Around30 local 4-Hers participated in the summer program’s leather workshop this past Monday and Tuesday, where they learned all about the leather craft, from how to case and stamp to how to dye and weave.
At the start of the workshop, leather instructor Aubrin Rhem shared with the 4-Hers — boys and girls ranging in age from 9 to 18 — that he had been working with leather since he was in the fourth grade, and, like them, he was introduced to the craft through 4-H.
Now, Rhem works with The Tandy Leather Factory in Raleigh and regularly teaches workshops, many of them for 4-H clubs, Boy Scouts, Girl Scouts, and Vacation Bible Schools, to name a few.
Deanne Flock, a local 4-H volunteer and a leader of the 4-H Homerunner’s Club, learned about Rhem and his workshops while attending the state 4-H Volunteer Leadership Conference in Raleigh earlier this year.
“We saw him giving a demonstration there and I thought it would be a good summer workshop,” recalled Flock. “4-H is very inclusive and there’s just so much you can do in it. The kids get to try a lot of different things.”
“We have had leather workshops in the past before I got here,” said Amanda Bradshaw, Extension agent for 4-H Youth Development, “but I think they were taught by some of us (the staff)…We met Aubrin at that leadership conference and I decided that I was a jack of all trades and master of none, so why not let a master come and teach the workshop. He’s really great with the kids and they’ve done really well.”
A former sixth-grade teacher, Aubrin encouraged the 4-Hers to be creative as they worked on their leather projects.
“I always tells my classes that your only limitation is your imagination,” said Rhem. “It’s true; I’ve even seen a leather toilet seat.”
During the workshop, the kids made leather bracelets, coin purses, and dream catchers. “Each project involves different aspects of the leather craft so that’s why we picked those three,” explained Bradshaw.
To get started, Rhem taught the children about the specific kind of leather they would be working with — vegetable-tanned leather. He explained that vegetable-tanned means that the leather was tanned using tree bark which allows the leather to soak up water, making it malleable and easy to tool, carve and dye.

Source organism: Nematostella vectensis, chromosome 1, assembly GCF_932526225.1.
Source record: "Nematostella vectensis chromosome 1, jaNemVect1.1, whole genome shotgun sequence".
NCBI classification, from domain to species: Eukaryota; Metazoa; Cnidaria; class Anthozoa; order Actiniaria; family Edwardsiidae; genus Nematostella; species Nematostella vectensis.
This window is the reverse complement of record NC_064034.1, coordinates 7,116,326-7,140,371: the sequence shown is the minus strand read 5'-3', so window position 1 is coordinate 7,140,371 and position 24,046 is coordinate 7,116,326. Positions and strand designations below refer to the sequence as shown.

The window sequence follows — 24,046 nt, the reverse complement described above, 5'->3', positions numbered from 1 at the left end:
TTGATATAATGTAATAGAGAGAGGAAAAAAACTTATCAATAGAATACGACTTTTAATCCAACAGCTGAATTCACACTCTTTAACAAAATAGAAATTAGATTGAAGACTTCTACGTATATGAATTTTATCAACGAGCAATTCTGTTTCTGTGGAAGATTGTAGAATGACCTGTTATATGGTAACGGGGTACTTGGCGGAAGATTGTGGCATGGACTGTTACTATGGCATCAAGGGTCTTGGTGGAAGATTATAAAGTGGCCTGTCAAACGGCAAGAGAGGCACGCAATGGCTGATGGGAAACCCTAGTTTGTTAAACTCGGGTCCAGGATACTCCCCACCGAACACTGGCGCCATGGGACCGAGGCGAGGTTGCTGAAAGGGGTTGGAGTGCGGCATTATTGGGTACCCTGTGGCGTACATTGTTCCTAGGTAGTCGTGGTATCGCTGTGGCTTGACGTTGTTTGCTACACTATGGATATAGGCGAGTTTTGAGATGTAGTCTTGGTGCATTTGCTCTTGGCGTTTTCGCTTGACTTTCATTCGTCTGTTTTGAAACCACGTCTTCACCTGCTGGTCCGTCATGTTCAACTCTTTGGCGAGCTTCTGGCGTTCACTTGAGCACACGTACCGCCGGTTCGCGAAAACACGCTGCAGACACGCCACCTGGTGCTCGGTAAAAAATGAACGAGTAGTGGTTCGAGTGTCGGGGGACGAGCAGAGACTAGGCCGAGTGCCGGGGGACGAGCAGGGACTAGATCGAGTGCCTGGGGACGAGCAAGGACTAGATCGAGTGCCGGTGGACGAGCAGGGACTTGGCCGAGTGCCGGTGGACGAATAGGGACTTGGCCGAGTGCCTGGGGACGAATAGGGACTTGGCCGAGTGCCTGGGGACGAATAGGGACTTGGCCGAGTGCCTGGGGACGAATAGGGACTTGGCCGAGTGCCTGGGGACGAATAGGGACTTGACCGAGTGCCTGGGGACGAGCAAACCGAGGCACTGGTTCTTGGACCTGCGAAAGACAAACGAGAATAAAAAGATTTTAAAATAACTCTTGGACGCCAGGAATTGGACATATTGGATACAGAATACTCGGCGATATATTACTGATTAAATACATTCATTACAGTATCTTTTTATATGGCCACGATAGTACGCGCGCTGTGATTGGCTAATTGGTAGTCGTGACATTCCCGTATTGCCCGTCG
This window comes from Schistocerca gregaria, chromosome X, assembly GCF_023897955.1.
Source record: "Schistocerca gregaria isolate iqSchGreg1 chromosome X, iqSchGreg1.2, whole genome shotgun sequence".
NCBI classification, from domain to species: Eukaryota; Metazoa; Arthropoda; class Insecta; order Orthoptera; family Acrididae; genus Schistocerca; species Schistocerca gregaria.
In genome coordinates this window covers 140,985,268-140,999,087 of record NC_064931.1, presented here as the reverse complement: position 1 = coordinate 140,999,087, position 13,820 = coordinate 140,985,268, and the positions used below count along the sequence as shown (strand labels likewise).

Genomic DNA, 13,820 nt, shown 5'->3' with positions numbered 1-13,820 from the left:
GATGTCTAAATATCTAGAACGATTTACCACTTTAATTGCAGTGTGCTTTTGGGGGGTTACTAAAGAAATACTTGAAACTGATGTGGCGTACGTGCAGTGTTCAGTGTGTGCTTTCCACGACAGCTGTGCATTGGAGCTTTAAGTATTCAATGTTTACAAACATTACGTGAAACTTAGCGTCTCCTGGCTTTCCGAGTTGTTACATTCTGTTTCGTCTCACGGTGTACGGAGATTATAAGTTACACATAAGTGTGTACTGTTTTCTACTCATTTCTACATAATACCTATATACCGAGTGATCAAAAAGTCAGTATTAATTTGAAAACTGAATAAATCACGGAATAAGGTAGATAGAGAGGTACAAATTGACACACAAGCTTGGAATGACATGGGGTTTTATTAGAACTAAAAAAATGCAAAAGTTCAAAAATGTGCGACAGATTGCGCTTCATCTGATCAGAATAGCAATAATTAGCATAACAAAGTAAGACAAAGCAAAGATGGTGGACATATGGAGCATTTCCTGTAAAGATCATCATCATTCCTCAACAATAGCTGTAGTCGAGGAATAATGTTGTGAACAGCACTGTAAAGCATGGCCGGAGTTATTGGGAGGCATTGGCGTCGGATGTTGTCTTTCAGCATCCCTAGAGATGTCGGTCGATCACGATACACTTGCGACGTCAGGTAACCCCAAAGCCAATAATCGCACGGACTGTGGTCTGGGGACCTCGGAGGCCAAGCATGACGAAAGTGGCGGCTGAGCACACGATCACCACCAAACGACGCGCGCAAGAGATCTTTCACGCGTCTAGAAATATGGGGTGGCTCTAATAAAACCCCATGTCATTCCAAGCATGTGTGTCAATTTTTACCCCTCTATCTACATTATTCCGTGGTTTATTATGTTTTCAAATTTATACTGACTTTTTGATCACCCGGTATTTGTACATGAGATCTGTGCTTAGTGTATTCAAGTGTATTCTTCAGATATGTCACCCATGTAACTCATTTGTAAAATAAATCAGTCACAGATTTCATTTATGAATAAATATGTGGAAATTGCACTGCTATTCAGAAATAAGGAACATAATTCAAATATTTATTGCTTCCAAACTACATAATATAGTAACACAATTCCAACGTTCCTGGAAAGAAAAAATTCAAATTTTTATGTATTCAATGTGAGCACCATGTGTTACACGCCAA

“It’s not like the leather that is used to make leather seats for cars or leather jackets. You want those to be water-resistant,” noted Rhem.
Before starting on their projects, the children practiced with scrap pieces of the fabric. Rhem took the children outside to show them how to case, or wet, their leather so they could start practicing.
Once the leather was prepared, the children went to work on it with mallets in hand. Using the mallet, a granite slab, and a carving tool, they practiced marking the leather. They also experimented with using different kinds of stamps.
As they practiced, Rhem stressed that when working with leather “there is no leather eraser,” so once a hit is made, it is there.
After pounding away at the scrap pieces, Rhem gave the 4-Hers their wristbands to personalize.
“Make sure that when you get done your wristband says you, that’s important,” said Rhem.
Above the noise of the 4-Hers beating and banging the leather with their mallets, putting their own unique stamp on their leather bracelets, Rhem shared that he loves working with kids and teaching them about the leather craft.
“You know, the leather craft was dying out at one time but now it is coming back. It’s a craft where you work with your hands and there’s so much you can do with it,” noted Rhem as he watched the youngsters catch on quick to the craft. “It’s an addictive hobby.”
When asked how he thinks it benefits kids to be exposed to crafts like leather work, Rhem recalled a couple of former students. “I always tell people about Silas and April. When they first took my class, Silas was 10 and April was about 8. Now they are 13 and 11 and they have an online store. They sell leather bracelets, bookmarks, all kinds of stuff. They are little, pre-teen entrepreneurs so leather working can be fun and profitable for kids.”
Not even half way into the workshop, the kids already agreed that working with leather was fun.
“I just like making this kind of stuff,” said 4-Her Hannah Royal as she searched for another stamp, adding that hitting the stamps with the mallets to make designs in the leather was particularly fun.
“Yeah, it’s fun. I like the bracelet. I want to make another one,” added Brianna Devone as she proudly showed off her leather wristband which featured her nickname along with a sunshine and a polar bear.
The leather workshop is just one of the many fun and educational 4-H workshops scheduled for this summer. While most of the workshops are already full, interested persons can be placed on a waiting list just in case there are some last-minute cancellations. To inquire about workshop availability and the waiting list, please contact the Sampson County Cooperative Extension Agency at 910-592-7161.
Lauren Williams can be reached at 910-592-8137, ext. 117 or via email at email@example.com.